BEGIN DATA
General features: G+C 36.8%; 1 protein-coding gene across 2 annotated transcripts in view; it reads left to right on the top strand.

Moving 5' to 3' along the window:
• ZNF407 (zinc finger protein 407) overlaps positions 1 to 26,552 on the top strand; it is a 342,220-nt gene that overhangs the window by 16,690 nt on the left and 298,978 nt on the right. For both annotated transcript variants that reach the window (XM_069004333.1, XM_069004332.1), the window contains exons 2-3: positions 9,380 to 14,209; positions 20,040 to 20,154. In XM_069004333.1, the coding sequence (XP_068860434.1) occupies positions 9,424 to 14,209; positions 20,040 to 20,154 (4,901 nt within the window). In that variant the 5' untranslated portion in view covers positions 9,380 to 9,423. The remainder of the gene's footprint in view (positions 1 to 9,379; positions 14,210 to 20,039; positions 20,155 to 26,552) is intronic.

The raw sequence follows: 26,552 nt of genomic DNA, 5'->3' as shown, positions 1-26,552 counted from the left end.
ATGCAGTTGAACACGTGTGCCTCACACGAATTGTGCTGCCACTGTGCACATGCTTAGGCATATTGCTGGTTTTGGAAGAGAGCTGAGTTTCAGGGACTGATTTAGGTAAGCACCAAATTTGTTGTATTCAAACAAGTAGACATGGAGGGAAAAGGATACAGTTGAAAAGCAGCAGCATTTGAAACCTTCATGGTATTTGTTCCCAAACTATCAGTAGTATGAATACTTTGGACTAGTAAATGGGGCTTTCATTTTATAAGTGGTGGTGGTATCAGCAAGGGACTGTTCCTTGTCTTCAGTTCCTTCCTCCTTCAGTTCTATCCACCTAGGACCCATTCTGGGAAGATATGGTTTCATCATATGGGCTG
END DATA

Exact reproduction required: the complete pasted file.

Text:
General features: G+C 36.8%; 1 protein-coding gene across 2 annotated transcripts in view; it reads left to right on the top strand.

Moving 5' to 3' along the window:
• ZNF407 (zinc finger protein 407) overlaps positions 1 to 26,552 on the top strand; it is a 342,220-nt gene that overhangs the window by 16,690 nt on the left and 298,978 nt on the right. For both annotated transcript variants that reach the window (XM_069004333.1, XM_069004332.1), the window contains exons 2-3: positions 9,380 to 14,209; positions 20,040 to 20,154. In XM_069004333.1, the coding sequence (XP_068860434.1) occupies positions 9,424 to 14,209; positions 20,040 to 20,154 (4,901 nt within the window). In that variant the 5' untranslated portion in view covers positions 9,380 to 9,423. The remainder of the gene's footprint in view (positions 1 to 9,379; positions 14,210 to 20,039; positions 20,155 to 26,552) is intronic.

The raw sequence follows: 26,552 nt of genomic DNA, 5'->3' as shown, positions 1-26,552 counted from the left end.
ATGCAGTTGAACACGTGTGCCTCACACGAATTGTGCTGCCACTGTGCACATGCTTAGGCATATTGCTGGTTTTGGAAGAGAGCTGAGTTTCAGGGACTGATTTAGGTAAGCACCAAATTTGTTGTATTCAAACAAGTAGACATGGAGGGAAAAGGATACAGTTGAAAAGCAGCAGCATTTGAAACCTTCATGGTATTTGTTCCCAAACTATCAGTAGTATGAATACTTTGGACTAGTAAATGGGGCTTTCATTTTATAAGTGGTGGTGGTATCAGCAAGGGACTGTTCCTTGTCTTCAGTTCCTTCCTCCTTCAGTTCTATCCACCTAGGACCCATTCTGGGAAGATATGGTTTCATCATATGGGCTG